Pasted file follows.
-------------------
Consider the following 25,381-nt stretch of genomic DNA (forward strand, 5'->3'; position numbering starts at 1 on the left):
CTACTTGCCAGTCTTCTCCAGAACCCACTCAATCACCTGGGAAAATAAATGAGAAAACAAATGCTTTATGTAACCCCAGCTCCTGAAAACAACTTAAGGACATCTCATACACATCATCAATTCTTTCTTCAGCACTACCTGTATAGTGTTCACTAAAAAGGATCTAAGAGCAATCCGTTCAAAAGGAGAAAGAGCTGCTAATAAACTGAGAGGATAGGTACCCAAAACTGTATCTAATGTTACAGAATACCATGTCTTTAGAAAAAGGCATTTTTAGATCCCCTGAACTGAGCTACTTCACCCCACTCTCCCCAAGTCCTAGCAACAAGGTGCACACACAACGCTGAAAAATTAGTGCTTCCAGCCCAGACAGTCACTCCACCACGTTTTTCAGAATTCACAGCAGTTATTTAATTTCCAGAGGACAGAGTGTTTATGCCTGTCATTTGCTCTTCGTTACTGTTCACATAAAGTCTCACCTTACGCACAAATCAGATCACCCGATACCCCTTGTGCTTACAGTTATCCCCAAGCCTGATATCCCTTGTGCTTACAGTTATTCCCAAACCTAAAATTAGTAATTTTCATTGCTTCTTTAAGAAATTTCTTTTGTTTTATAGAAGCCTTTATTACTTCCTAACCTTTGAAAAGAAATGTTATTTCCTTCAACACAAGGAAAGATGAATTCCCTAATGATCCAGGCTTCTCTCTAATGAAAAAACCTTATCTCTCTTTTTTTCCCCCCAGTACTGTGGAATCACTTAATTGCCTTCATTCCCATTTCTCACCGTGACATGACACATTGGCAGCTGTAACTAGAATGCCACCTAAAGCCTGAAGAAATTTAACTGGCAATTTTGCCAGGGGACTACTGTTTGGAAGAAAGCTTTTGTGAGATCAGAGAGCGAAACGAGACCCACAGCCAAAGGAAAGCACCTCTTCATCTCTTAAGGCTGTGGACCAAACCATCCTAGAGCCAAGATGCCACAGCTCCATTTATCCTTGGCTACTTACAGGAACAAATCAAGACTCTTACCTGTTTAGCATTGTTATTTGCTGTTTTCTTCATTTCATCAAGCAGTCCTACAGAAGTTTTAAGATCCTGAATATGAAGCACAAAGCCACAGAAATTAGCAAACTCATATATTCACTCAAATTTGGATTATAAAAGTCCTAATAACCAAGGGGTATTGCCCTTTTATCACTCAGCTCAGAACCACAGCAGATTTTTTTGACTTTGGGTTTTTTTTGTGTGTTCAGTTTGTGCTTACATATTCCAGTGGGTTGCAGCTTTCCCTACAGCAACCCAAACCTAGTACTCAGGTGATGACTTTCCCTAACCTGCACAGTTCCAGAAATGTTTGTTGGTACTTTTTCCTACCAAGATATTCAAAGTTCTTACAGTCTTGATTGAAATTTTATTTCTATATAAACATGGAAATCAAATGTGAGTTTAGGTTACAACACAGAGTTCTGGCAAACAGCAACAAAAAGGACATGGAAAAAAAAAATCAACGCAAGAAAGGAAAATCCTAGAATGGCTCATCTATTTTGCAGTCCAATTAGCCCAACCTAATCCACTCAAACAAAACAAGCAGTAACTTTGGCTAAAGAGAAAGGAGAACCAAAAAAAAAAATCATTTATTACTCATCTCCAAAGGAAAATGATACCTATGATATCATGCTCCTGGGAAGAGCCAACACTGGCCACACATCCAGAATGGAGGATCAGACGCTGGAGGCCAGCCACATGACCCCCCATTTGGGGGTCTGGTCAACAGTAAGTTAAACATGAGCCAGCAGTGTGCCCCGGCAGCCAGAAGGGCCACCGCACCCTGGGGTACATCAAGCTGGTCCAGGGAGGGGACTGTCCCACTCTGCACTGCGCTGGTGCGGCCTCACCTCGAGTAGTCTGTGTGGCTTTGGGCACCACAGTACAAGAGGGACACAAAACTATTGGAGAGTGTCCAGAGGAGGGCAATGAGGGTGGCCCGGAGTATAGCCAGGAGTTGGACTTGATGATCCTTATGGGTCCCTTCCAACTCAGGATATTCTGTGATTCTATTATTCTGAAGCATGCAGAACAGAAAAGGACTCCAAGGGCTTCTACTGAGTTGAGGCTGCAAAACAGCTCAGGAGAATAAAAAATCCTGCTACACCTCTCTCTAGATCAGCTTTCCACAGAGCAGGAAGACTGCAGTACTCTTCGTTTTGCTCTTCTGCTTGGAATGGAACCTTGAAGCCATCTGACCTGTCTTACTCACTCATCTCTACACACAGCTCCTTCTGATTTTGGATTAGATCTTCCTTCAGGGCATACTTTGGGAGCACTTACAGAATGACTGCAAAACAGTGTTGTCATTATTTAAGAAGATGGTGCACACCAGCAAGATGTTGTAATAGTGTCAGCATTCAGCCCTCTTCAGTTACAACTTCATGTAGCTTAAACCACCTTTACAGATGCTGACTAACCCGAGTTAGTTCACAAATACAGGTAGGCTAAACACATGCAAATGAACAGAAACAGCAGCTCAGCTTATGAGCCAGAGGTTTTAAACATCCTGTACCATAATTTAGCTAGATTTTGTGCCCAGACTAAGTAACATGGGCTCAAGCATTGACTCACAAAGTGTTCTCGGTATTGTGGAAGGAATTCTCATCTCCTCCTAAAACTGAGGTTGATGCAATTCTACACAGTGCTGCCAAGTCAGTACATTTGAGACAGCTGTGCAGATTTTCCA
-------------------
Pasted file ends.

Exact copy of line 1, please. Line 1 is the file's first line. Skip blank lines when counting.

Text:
Consider the following 25,381-nt stretch of genomic DNA (forward strand, 5'->3'; position numbering starts at 1 on the left):